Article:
Wednesday, May 31, 2006

Pair-Programming Experiment at Stanford University

Stanford University is in the middle of a formal experiment on Pair Programming. I participated in the experiment this past weekend and had a lot of fun and, hopefully, helped advanced the state of knowledge about this controversial software development technique.

A PDF document describing the experiment is available at

The experiment is currently in the second ("Laboratory Experiment") phase as described in that document.
In the first phase ("Ethnographic Field Study") of the experiment the researchers visited two companies where pair-programming is regularly practiced and observed and recorded audio of programming pairs. These observations helped the researchers develop some hypothesis which may be checked by further work in the experiment.

The researchers are focusing on the interaction between the people in the pairs (the "socio-cognitive factors" is how they say it.) The current phase of the experiment involves controlled tests where a pair of programmers or a solo programmer complete a warmup task and then a larger task (which takes around 5-6 hours all together.) The programmers are recorded via audio, video, and screen captures.

During my pairing session this past weekend we talked a bit about the notion that once we humans have a goal we often have a strong impulse to start acting towards that goal, without necessarily doing much planning or testing - like driving nails before deciding where, exactly to drive the nails, and that we continue with our actions without doing much checking if we are in fact heading towards our goal. I don't think that Pair Programming stops individuals from having this impulse, but the presence of a second person makes it more likely, perhaps, that someone else will stop us. Hence my new joking slogan: "Pair Programming: It's not twice as smart, it's half as dumb!"

Pair Programming as a formally recognized technique has been around for over a decade now, and as an informal reality I would guess it has been around for as long as there has programming. There has been only a little formal study of Pair Programming though, and Pair Programming is perhaps the most controversial technique in the eXtreme Programming methodology, touching as it does directly on people's self-image and personalities.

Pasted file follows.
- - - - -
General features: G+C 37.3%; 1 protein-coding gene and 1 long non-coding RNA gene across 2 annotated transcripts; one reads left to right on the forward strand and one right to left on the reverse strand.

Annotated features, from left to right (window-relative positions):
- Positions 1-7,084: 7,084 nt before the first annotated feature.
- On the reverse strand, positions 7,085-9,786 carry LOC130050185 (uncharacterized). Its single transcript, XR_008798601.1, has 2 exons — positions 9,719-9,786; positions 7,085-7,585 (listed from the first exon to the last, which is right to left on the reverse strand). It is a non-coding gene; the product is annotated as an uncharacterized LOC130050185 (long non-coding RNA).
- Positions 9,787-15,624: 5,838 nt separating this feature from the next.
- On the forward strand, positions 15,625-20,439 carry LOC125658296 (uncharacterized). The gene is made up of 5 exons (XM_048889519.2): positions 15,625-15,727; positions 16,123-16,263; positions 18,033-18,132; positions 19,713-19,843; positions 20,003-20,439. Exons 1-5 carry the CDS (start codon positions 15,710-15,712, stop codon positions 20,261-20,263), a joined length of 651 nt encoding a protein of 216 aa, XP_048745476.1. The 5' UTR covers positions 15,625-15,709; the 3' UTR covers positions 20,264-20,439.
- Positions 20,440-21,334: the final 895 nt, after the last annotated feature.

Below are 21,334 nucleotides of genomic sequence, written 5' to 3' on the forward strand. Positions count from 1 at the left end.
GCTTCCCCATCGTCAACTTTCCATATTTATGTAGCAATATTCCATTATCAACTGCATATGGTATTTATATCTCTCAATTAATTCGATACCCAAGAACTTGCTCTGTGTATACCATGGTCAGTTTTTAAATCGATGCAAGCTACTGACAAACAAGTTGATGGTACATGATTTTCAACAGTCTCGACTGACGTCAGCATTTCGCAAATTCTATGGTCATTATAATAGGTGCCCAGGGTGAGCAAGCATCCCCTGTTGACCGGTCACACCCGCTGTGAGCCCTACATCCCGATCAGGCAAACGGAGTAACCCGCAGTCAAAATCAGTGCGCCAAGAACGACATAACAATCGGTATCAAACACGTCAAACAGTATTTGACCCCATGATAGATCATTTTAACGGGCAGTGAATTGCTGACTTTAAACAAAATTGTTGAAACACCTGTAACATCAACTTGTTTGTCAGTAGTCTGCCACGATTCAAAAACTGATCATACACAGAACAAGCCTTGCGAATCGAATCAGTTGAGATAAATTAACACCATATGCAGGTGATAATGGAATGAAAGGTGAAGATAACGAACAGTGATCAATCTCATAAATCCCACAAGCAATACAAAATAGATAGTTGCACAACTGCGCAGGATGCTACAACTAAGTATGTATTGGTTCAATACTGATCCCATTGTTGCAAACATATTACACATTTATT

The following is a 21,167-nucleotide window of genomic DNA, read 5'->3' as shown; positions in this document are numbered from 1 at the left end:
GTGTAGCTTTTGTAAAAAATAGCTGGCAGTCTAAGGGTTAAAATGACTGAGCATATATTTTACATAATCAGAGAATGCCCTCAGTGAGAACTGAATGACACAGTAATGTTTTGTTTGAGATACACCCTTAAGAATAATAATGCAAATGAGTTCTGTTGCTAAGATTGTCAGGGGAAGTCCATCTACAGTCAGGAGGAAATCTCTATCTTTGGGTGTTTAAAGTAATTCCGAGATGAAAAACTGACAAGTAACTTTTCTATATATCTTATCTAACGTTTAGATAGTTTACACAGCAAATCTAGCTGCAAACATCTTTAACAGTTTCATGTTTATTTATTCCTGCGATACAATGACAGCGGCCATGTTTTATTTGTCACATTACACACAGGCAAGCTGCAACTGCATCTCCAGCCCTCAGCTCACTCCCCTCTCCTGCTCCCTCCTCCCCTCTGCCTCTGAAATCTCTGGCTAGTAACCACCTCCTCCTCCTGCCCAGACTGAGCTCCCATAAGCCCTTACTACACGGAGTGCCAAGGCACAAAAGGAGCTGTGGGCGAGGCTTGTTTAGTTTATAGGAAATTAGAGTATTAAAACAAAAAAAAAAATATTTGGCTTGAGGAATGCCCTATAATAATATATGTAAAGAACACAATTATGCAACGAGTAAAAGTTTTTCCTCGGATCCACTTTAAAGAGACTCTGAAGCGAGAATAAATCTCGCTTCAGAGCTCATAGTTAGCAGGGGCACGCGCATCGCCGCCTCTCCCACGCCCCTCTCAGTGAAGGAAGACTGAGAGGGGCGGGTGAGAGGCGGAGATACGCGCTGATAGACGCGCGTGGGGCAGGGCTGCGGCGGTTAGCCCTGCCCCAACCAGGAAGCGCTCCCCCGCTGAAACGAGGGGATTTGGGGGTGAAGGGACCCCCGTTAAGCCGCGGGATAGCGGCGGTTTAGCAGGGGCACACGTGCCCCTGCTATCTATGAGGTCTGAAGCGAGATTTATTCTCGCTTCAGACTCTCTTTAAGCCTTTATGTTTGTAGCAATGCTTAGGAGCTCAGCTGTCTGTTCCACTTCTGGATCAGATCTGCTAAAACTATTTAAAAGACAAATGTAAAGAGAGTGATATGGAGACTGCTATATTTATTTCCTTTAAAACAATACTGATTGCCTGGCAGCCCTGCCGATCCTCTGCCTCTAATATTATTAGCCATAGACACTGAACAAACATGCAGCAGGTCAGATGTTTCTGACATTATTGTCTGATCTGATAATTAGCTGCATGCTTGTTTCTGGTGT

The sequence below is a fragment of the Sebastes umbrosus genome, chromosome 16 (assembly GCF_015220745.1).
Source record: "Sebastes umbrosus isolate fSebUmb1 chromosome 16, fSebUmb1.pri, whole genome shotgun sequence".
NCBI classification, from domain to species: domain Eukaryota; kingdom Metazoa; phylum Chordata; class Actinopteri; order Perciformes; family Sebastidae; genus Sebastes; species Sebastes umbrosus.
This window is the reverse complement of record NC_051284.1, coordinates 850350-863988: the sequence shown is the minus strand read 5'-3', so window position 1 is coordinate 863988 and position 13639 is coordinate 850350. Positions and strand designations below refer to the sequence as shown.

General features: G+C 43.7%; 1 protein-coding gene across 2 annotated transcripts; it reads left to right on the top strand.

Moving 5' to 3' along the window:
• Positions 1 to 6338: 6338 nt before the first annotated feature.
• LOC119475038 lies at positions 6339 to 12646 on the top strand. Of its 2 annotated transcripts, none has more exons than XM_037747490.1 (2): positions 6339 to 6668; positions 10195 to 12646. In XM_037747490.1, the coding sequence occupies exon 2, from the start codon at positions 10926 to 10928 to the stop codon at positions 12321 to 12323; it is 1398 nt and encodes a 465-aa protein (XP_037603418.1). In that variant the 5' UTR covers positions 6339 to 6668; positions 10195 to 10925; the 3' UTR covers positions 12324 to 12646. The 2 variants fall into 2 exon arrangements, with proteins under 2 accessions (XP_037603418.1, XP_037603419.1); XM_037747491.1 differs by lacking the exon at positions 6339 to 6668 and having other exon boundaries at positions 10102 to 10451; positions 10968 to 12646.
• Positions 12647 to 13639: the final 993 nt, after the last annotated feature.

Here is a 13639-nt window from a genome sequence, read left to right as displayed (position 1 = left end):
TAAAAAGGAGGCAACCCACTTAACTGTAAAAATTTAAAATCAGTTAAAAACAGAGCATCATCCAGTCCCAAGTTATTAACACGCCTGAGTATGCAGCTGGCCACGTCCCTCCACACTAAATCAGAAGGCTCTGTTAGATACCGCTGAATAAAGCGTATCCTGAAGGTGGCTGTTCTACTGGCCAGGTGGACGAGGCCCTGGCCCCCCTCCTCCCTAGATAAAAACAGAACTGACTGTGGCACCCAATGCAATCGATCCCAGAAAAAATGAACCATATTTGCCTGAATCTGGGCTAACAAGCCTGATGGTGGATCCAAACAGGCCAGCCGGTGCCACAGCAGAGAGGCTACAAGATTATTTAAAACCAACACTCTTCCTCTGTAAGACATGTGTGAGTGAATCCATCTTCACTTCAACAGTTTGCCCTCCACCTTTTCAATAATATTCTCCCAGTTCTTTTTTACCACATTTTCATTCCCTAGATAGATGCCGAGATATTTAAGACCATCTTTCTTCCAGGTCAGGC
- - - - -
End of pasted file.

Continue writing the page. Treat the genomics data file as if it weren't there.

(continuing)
I hope this experiment will help advance the state of knowledge about software development in general, and Pair Programming in particular, so that we can make better decisions about how to build things.

The experiment is led by Robert P. Plummer, PhD., a Lecturer in the Stanford Department of Computer Science. Inquiries about the experiment can be sent to experiment at

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Test-Driven Development in the Physical World

It's occurred to me that we routinely practice Test Driven Development in the physical world, such as building houses.

Consider how we use a "test first" approach in construction:

Typically, if you want a hole in the wall 30 inches below the ceiling:
1. You take a ruler and make a mark on the wall 30" below the ceiling.
2. You drill a hole where the mark is.
3. If your hole is where the mark is/was, your test passes, otherwise, go to step 1.

Now consider what that would be like without doing it "test first":

1. You drill a hole in the wall.
2. You measure hole far from the ceiling the hole is.
3. If the hole is 30" from the ceiling, you win . Otherwise, go to step 1.

Wednesday, May 24, 2006

Software Best Practices Wiki?

I've been thinking about creating a wiki for software development "best practices."
Something that might contain entries like this:

1. Where Applications Save Data

Many applications need to save data between invocations of the application.
Some examples are:
  • User Preferences.
  • Documents or other work product from the application (web pages, spreadsheet, reports, images, etc.)
  • Cache files.
  • Other long-lived data (bookeeping data, emails, audit trails, etc.)

1.1. Forces at Work

Some of the forces at work in determing where an application should save data include:
  • Access ability: the application needs write and read access.
  • Upgradeability: some data must survive a software upgrade.
  • Multiple users: some applications are used by many users.
  • Privacy and security: Some data must be protected from unauthorized access.
The types of data an application saves are:
  • Temporary vs. Long-Lived
  • User-associated vs. Application-associated
  • Internal use by the application vs. Suitable for distribution outside the application environment.
  • 1.2. General Principles

  • Application shall:
  • Save Long-Lived data where it will survive an upgrade.
  • Save Temporary data where it is easily garbage-collected.
  • Save per-user data in a place belonging to the user.
  • Save data for distribution in a place the user is explicitly informed about.
  • Use encryption to help secure privacy.

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Monday, May 15, 2006

Wiki's in the Workplace

Peter Thoeny and Dan Woods, co-authors of a Book on Wikis in the Workplace have started a company to help business use Wikis: StructuredWikis:

I've seen wiki engines used at three very different organizations: The Burning Man tech-team,, and Barclays Global Investors. I think wikis have a important role to play in almost all modern businesses that have an Intranet of any kind.

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